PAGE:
In the seventh century Nagoya was one of the major stops along the Eastern Sea Road, connecting Kyoto (Japan's ancient capital) and Edo Tokyo, Japan's capital during the Tokugawa regime. Thus, the geographical position of Nagoya influenced much on its cultural and industrial development, making it the center of industries that were brought from various corners of Japan and other countries, while the shoguns and emperors, who traveled to and from Kyoto for centuries, built beautiful castles for their comfortable stays in Nagoya. Several magnificent castles and temples preserved from those days and museums of the ancient art and culture comprise a historical treasure of modern Nagoya.
Osu Kannon, located south from the Fushimi station in the center of downtown Nagoya, is the place where the new and old meet. The Osu Kannon Temple is a Buddhist temple, dedicated to Kannon, the Deity of Mercy. The Osu Kannon Temple was built in neighboring Gifu prefecture during the Kamakura period (1192-1333) and relocated to Nagoya in 1612 by Tokugawa Ieyasu. Today, the Osu Kannon Temple makes a colorful complex of a historically significant castle and Osu shopping area. There is an antique market from the 18th to 28th of each month. The Osu Shopping Arcade features a number of discount shops, stores, selling everything from old kimonos and antiques to imported foods and electronics. The arcade ends at Banshoji, another of Nagoya's historic temples.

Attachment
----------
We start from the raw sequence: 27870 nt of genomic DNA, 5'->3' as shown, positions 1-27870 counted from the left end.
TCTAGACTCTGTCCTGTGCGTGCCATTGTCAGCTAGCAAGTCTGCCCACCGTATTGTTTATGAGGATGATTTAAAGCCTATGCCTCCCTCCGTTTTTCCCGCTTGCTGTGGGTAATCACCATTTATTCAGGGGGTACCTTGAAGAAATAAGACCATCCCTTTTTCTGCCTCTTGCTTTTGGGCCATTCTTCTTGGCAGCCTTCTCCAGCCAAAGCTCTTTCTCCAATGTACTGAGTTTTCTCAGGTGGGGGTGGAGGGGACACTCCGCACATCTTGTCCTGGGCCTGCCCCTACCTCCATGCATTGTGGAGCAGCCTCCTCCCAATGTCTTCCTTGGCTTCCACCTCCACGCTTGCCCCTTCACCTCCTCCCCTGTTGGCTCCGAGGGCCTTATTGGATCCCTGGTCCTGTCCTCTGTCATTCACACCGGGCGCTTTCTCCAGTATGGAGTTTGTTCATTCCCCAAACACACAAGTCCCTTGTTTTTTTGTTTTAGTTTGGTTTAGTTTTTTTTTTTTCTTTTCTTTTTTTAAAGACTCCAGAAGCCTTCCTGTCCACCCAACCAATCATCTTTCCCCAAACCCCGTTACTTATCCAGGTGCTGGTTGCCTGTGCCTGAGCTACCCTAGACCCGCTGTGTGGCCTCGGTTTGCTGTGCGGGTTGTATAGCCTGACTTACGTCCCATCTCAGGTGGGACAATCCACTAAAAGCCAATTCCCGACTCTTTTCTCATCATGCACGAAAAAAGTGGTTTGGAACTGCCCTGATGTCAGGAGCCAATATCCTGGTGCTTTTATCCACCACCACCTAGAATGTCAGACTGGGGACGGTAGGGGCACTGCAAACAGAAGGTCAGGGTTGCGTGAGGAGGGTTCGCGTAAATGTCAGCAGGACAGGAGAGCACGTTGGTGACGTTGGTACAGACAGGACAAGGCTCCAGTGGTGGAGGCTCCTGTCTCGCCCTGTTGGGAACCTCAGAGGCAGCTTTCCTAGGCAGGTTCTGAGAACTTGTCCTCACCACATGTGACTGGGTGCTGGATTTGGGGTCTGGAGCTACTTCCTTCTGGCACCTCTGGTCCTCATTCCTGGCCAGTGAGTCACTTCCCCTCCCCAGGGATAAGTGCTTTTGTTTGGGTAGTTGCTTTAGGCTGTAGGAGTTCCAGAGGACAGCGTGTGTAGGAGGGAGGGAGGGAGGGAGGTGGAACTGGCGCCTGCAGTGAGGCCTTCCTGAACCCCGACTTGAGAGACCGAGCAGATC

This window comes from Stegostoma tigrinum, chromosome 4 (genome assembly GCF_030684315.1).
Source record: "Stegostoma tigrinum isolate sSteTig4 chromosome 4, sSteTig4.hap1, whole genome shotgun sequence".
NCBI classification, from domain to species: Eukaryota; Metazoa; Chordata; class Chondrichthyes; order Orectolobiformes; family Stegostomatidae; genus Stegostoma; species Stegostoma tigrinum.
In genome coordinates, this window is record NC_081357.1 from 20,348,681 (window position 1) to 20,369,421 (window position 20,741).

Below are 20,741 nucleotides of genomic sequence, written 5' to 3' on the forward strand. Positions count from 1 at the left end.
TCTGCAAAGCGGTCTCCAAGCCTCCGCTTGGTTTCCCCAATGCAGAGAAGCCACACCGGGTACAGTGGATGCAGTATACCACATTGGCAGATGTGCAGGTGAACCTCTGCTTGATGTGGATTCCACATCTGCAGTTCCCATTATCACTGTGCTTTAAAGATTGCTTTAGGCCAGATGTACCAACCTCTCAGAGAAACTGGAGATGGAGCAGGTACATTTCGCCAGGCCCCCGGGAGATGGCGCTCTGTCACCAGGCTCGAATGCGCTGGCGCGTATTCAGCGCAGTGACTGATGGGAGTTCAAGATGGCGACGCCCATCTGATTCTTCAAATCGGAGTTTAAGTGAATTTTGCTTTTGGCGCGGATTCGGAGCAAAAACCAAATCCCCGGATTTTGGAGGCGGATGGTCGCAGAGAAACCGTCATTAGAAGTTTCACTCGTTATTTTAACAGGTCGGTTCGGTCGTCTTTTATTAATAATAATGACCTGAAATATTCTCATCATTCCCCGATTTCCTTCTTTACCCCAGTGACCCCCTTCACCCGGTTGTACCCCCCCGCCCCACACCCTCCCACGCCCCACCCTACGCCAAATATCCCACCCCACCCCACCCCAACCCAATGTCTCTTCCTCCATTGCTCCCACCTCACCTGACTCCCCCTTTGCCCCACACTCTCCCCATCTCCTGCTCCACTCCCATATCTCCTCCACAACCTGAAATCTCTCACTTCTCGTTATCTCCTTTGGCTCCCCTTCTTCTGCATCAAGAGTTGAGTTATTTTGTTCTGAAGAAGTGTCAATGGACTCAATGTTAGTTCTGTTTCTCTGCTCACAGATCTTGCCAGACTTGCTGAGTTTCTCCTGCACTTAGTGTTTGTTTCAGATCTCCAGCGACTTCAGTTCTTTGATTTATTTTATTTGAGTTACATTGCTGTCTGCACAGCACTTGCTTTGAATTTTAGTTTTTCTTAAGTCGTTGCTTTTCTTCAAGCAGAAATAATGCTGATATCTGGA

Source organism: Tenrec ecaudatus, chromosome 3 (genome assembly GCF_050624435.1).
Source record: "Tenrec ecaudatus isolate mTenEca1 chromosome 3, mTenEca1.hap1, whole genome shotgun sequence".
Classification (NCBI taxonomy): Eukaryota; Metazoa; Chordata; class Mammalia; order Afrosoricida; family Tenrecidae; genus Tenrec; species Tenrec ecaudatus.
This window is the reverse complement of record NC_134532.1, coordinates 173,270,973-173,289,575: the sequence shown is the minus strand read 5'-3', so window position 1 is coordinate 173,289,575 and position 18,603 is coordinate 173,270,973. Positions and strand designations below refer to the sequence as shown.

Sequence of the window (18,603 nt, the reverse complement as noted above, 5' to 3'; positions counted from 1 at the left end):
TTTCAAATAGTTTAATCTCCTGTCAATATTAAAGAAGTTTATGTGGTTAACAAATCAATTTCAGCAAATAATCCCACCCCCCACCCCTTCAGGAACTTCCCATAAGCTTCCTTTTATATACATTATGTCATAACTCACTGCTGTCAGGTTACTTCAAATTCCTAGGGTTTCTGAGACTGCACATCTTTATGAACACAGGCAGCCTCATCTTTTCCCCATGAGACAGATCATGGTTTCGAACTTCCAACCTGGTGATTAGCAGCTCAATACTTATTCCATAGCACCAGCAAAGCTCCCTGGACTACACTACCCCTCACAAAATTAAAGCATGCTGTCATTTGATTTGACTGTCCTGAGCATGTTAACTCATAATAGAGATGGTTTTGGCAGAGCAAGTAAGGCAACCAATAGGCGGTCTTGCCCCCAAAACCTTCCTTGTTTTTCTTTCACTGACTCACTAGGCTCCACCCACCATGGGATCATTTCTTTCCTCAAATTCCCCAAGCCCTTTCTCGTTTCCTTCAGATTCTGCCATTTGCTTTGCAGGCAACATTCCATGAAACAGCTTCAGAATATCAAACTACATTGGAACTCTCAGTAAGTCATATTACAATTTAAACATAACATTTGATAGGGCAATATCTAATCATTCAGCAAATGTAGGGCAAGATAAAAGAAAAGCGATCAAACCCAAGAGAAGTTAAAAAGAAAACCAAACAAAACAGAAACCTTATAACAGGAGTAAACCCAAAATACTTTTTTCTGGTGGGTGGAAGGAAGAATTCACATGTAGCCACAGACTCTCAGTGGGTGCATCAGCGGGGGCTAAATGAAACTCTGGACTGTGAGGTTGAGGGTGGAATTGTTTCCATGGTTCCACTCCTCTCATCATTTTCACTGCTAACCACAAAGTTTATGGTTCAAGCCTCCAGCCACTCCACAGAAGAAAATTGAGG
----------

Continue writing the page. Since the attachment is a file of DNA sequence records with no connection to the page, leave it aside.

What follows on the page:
Another significant historic site in Nagoya is the Nagoya Castle that is also one of Japan's best examples of the feudal castle architecture. Tokugawa Ieyasu built the castle in 1612 as a military fortress, when the feudal lord was engaged in creating a centralized government. The Nagoya castle was destroyed during World War II and rebuilt in 1959. One of its peculiar features is a pair of golden 'shachi' (a mythical creature, resembling a dolphin) statues, which adorn both ends of the castle's peaked roof.
The Tokugawa Art Museum is a very treasured site for both: the Japanese and the city visitors, interested in the samurai history. The Museum stands on the grounds of a former mansion, owned by the Owari branch of the Tokugawa family and still keeps the original entry gate and a guardhouse. The museum houses thousands of significant documents, samurai armor, swords, matchlocks, helmets, pottery, lacquer ware, Noh costumes and masks, and paintings that belonged to the Tokugawa family, including the objects, inherited from the first Tokugawa shogun, Ieyasu. There are also replicas of structures and items that once adorned the Nagoya Castle, containing decorative alcoves, a teahouse and a Noh stage. The museum's most famous exhibit is the 12th-century picture scrolls of The Tale of Genji (Genji Emaki), though the museum displays the scrolls only one week a year in autumn. A beautiful Japanese garden surrounds the museum. The museum tours are provided with English explanations of the historical context of the exhibits.
For those, looking for a place to stay, Fushimi, a business and nightlife center is home to The Nagoya Kanko Hotel and the Hilton Nagoya, two of Nagoya's most popular and conveniently located hotels. The both feature excellent restaurants and bars.
Although not popular, Nagoya can give the tourist a great surprise of fun and entertainment, when traveling to Japan.